The Culture of Fear: Why Americans Are Afraid of the Wrong Things: Crime, Drugs, Minorities, Teen Moms, Killer Kids, Muta

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Basic Books, Jan 5, 2010 - Psychology - 360 pages
2 Reviews
The bestselling book revealing why Americans are so fearful, and why we fear the wrong things-now updated for the age of Trump
In the age of Trump, our society is defined by fear. Indeed, three out of four Americans say they feel more fearful today than they did only a couple decades ago. But are we living in exceptionally perilous times? In his bestselling book The Culture of Fear, sociologist Barry Glassner demonstrates that it is our perception of danger that has increased, not the actual level of risk. Glassner exposes the people and organizations that manipulate our perceptions and profit from our fears: politicians who win elections by heightening concerns about crime and drug use even as rates for both are declining; advocacy groups that raise money by exaggerating the prevalence of particular diseases; TV shows that create a new scare every week to garner ratings. Glassner spells out the prices we pay for social panics: the huge sums of money that go to waste on unnecessary programs and products as well as time and energy spent worrying about our fears.
All the while, we are distracted from the true threats, from climate change to worsening inequality. In this updated edition of a modern classic, Glassner examines the current panics over vaccination and "political correctness" and reveals why Donald Trump's fearmongering is so dangerously effective.
 

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Review: Culture of Fear Revised

User Review  - Shana Dennis - Goodreads

I enjoyed this book a lot. It remained pretty even handed when it came to the political aspects of the issues covered, presenting arguments as basic common sense rather than taking sides on one ... Read full review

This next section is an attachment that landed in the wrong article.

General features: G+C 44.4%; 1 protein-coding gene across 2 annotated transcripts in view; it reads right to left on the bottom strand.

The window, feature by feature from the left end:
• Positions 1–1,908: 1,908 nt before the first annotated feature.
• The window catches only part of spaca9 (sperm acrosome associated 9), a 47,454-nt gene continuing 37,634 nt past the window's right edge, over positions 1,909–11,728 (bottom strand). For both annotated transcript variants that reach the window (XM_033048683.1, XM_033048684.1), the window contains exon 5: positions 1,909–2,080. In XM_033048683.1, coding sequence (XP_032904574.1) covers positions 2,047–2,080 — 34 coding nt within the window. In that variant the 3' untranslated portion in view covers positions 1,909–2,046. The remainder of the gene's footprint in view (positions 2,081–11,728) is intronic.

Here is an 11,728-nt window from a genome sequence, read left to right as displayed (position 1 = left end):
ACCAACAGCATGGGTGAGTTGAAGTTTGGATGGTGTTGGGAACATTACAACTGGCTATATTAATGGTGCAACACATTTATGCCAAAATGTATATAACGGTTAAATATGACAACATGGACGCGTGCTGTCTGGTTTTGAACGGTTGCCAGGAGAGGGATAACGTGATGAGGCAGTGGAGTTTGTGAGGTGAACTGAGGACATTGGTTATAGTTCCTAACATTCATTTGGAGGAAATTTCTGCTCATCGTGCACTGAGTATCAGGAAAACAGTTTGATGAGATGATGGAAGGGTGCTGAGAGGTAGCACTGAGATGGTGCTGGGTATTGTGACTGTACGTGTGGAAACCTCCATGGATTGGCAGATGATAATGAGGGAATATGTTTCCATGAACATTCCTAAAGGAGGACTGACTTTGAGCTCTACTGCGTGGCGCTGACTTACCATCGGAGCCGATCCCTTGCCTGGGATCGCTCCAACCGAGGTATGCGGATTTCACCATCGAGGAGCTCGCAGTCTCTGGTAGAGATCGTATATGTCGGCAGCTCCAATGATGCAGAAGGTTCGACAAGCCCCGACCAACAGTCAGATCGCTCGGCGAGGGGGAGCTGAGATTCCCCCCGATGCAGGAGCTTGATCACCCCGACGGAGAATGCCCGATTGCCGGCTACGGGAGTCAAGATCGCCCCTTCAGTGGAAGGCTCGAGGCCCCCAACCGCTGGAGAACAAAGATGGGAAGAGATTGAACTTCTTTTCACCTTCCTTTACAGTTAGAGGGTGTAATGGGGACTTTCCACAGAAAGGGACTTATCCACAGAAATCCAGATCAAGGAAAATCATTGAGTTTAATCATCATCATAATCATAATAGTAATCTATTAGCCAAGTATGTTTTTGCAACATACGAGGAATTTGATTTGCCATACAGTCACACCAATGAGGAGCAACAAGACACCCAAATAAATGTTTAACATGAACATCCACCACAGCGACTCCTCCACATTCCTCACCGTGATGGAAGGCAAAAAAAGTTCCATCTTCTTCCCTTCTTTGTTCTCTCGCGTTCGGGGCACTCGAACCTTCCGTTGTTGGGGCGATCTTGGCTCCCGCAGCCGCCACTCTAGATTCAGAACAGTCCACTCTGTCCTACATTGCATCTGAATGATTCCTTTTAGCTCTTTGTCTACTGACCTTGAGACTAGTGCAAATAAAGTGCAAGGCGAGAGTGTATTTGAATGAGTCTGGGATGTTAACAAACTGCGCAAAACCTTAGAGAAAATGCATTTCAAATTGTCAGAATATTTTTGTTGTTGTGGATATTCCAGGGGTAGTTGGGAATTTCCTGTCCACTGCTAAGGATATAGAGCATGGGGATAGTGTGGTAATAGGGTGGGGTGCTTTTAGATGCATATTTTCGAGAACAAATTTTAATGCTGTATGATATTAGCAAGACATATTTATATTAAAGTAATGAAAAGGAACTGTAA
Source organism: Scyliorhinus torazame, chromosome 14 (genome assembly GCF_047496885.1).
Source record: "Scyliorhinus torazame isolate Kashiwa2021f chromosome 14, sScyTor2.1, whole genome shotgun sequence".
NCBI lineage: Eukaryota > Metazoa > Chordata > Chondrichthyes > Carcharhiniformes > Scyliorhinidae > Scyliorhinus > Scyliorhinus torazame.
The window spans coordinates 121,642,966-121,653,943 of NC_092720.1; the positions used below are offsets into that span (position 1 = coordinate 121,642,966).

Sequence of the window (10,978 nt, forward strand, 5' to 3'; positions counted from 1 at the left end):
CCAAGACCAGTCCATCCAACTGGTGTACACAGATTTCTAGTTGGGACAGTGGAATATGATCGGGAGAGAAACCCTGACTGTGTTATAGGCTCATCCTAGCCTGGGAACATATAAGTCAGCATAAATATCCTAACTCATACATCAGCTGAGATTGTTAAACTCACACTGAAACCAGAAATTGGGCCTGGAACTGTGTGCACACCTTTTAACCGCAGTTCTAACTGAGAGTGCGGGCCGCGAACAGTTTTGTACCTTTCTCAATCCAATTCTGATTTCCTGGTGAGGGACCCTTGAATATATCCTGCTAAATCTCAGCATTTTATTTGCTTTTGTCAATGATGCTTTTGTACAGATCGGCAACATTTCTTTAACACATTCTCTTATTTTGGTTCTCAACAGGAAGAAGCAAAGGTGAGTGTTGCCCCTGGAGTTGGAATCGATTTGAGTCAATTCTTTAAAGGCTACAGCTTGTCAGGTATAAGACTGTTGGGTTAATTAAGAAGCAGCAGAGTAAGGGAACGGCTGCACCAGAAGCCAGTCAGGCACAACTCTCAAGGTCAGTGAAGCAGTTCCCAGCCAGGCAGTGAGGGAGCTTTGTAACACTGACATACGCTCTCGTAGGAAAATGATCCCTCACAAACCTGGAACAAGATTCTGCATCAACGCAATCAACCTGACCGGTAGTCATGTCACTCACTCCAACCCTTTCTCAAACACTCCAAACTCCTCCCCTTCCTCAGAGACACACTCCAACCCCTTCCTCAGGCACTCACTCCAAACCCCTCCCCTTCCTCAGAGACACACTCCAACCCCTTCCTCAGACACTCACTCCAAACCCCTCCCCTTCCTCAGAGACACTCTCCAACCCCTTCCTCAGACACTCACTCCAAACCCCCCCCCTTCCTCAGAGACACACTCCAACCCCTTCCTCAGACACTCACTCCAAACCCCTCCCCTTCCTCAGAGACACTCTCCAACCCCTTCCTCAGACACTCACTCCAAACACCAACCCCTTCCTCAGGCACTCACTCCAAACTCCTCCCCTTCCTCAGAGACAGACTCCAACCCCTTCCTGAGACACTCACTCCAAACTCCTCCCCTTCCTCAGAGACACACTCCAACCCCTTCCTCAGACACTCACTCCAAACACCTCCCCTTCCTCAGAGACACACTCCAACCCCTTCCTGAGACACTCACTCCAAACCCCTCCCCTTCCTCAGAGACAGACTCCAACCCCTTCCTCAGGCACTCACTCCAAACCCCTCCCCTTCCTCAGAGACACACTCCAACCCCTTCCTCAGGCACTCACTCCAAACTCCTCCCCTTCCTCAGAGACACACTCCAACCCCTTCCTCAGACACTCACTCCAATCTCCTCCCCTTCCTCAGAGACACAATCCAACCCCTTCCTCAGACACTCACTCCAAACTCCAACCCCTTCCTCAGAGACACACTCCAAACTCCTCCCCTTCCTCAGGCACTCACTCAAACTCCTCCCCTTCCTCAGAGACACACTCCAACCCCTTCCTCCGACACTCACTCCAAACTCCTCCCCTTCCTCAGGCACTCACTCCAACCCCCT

Review: Culture of Fear Revised

User Review  - Sarah - Goodreads

This book was content-heavy, and it took me awhile to get through it, but it's very clear, well-researched, and effective Glassner's point is that we're so often taught to be afraid of things and ... Read full review

Contents

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21
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51
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107
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129
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151
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181
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203
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211
NOTES
245
READER DISCUSSION GUIDE
299
INDEX
305
Copyright

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About the author (2010)

Barry Glassner is a professor of sociology at Lewis & Clark College in Portland, Oregon. Glassner previously held posts at Syracuse University, the University of Connecticut, and the University of Southern California. He received his PhD from Washington University in St. Louis and is the author of The Gospel of Food. Glassner lives in Portland, Oregon.

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